Everyone’s definition of luxury is different, of course, but when it comes to refurbishing or renovating old buildings, tradition and innovation are necessarily blended.
Conserving ceilings that are often listed, renovating existing façades, reusing original materials and identically restoring ornaments or cupboards on the walls of private mansions that belonged to famous people all form part of this tradition. Quite obviously, we have to adapt to current tastes, today’s lifestyles and the latest innovations. It is possible to live in a charming old building, while also adding a swimming pool and spa, home automation controlled from your smartphone, or bulletproof glass, hidden behind magnificent restored stained-glass windows.
The interior designers responsible for decorative projects of this type often seek inspiration from the building’s original charm and history to imaging more contemporary and current décor without detracting from the charm they are generally fond of in these buildings. What’s more, luxury renovation introduces constraints that fuel these artists’ creativity.
The renovations we’ve carried out on Mandarin Oriental hotels are a good example. In Paris, it’s a former 1930s office building, completely refurbished to create this palace. One building on the site was destroyed to create a very large patio and the listed façades were completely renovated. The Hyde Park Mandarin Oriental has the most splendid Victorian façades with flamboyant colours, making it look like a fairytale castle. While very modern, the décors conceived by Joyce Wang for the bedrooms and TIHANY DESIGN for most of the public areas retain English charm.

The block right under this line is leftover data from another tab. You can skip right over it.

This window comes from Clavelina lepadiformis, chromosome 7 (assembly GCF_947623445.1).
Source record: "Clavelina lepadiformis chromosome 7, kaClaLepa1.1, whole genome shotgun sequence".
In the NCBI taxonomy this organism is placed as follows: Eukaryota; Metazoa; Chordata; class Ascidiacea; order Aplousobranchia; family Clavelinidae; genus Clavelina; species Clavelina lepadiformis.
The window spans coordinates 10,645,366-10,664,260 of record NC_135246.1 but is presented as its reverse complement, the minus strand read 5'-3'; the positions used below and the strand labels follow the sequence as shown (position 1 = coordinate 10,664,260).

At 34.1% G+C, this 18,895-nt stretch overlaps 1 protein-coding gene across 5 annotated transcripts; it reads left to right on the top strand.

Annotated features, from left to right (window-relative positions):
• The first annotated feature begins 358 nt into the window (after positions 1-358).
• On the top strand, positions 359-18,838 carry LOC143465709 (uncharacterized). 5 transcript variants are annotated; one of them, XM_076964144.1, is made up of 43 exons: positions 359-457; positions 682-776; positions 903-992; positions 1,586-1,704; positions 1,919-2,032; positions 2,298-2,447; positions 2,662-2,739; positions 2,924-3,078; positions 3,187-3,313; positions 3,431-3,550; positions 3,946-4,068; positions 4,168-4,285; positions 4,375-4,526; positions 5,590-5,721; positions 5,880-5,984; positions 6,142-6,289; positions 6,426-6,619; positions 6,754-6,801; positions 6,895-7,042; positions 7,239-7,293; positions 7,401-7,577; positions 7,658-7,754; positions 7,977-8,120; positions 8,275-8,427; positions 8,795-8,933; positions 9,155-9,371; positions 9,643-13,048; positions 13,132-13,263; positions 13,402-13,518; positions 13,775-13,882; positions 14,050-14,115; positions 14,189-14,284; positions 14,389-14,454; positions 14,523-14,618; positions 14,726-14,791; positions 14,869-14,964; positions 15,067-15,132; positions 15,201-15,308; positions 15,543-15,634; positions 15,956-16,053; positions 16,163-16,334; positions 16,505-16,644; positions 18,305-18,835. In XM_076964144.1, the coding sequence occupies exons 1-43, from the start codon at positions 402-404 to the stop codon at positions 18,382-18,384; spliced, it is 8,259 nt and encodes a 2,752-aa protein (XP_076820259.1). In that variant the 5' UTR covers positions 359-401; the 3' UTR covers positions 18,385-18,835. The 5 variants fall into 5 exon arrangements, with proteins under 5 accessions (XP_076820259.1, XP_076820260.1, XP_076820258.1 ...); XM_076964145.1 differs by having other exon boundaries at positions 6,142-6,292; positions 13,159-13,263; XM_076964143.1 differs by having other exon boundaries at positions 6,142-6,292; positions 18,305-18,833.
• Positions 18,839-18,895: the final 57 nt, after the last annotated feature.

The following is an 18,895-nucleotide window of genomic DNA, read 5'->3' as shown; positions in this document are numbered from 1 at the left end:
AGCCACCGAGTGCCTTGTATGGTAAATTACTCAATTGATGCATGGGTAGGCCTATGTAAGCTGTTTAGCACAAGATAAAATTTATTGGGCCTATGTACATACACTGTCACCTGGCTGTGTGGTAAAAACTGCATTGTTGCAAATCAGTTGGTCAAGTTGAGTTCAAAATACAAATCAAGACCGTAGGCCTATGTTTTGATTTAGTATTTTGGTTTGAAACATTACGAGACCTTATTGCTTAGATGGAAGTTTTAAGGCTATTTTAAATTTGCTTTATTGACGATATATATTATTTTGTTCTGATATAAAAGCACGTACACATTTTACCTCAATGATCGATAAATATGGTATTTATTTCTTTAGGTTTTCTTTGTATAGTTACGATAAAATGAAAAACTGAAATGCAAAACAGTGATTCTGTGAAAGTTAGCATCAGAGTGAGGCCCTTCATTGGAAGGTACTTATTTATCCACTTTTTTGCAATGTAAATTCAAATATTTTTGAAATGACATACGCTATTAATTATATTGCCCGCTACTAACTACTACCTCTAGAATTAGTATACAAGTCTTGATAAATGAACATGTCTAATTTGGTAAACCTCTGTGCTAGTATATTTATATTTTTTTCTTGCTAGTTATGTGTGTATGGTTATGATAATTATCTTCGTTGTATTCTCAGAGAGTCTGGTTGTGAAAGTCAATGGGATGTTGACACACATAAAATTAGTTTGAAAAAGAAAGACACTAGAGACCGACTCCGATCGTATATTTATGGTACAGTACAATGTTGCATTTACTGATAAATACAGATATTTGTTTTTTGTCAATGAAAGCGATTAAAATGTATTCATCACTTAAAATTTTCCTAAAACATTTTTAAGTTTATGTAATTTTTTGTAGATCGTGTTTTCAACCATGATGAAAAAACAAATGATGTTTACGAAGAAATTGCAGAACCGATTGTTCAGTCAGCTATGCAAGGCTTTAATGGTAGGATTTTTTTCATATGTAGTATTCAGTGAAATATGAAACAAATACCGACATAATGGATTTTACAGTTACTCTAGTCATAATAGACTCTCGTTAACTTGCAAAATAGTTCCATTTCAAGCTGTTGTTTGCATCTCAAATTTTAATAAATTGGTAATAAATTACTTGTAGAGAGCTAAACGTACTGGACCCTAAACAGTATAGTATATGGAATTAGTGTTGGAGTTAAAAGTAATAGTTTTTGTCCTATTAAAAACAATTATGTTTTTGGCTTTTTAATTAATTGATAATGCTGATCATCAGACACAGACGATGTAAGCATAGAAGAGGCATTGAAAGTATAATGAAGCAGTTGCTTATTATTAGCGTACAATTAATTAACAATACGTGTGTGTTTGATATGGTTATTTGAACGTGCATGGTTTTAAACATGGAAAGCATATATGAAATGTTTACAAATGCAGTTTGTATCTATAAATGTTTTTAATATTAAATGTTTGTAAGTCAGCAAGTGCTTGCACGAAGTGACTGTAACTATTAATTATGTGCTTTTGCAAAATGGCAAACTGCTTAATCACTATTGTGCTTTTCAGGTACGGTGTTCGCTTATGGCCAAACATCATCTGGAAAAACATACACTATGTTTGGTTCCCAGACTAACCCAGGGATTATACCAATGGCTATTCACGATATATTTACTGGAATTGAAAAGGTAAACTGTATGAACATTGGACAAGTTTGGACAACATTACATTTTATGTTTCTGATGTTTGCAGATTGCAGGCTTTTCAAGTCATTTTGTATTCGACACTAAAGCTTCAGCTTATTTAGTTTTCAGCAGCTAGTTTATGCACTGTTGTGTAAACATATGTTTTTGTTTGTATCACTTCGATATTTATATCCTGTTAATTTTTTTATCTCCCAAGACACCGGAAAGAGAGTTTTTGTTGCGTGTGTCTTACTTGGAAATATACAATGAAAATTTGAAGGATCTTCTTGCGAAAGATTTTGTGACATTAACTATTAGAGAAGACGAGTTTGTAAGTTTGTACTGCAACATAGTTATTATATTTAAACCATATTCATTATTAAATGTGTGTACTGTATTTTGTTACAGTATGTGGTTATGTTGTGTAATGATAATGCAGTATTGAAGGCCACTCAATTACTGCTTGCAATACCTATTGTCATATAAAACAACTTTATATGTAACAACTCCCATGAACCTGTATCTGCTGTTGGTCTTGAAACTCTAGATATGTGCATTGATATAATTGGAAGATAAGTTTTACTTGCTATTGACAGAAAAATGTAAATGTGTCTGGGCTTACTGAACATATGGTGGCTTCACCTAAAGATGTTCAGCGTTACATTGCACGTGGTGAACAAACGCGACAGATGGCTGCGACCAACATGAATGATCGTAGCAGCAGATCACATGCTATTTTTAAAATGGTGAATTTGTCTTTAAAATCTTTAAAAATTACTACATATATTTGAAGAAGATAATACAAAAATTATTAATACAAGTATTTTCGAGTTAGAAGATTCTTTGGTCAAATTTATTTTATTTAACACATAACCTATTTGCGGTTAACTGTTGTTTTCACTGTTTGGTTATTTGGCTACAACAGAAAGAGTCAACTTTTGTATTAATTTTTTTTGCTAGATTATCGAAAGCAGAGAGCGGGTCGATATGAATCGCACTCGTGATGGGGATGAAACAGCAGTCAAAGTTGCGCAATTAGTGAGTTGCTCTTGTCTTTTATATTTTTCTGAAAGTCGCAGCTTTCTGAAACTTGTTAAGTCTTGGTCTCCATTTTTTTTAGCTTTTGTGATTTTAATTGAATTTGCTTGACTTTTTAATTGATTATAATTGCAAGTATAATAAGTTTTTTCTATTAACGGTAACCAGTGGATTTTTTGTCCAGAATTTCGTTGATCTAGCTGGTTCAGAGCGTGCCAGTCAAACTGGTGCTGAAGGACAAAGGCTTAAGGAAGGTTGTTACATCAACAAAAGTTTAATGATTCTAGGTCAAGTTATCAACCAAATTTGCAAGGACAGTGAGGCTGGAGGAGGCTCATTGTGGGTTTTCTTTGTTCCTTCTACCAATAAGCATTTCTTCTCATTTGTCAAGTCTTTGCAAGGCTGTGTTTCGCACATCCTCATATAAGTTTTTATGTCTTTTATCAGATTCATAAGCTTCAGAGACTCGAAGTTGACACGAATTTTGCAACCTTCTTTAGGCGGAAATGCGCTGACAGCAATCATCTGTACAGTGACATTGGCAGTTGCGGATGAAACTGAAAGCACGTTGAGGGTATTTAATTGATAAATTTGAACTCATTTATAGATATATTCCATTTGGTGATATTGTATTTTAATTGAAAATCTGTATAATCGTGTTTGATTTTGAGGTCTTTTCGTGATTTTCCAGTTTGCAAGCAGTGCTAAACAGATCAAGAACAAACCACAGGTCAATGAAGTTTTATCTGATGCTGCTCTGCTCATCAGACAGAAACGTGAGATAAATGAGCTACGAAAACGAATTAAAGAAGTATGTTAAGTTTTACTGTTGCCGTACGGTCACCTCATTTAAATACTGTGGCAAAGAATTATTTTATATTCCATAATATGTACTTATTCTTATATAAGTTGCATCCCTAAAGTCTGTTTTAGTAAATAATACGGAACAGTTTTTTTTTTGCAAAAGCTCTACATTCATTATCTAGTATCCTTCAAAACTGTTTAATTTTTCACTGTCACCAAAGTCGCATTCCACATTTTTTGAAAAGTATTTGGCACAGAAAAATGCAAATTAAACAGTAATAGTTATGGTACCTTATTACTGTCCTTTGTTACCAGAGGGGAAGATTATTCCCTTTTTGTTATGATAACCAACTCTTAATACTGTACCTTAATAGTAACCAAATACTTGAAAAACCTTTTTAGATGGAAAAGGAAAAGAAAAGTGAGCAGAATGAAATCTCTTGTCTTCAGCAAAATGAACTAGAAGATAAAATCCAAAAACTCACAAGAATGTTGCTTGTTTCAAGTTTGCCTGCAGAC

For the Fauchon hotel at La Madeleine in Paris, one of the technical feats was to join two buildings with floors at different heights, listed buildings that had to be conserved. Quite obviously, the hotel’s customers shouldn’t be able to feel it. Furthermore, we also had to excavate two basement levels just a few metres from the church of La Madeleine, a delicate undertaking, to increase the floor area needed for the hotel to operate, installing a fitness centre and spa.
In 2018 the magnificent Chais Jean Monnet hotel in Cognac opened – this is another example of our achievements. This was the refurbishment of a former wine and spirits storehouse dating from 1838, which belonged to one of Europe’s founding fathers and is not a hotel complex. The architects and interior designers from the ERTIM practice were able to convert the original buildings and create new ones from them to create a completely harmonious complex of ten buildings. Luxury renovations perpetuating our French heritage.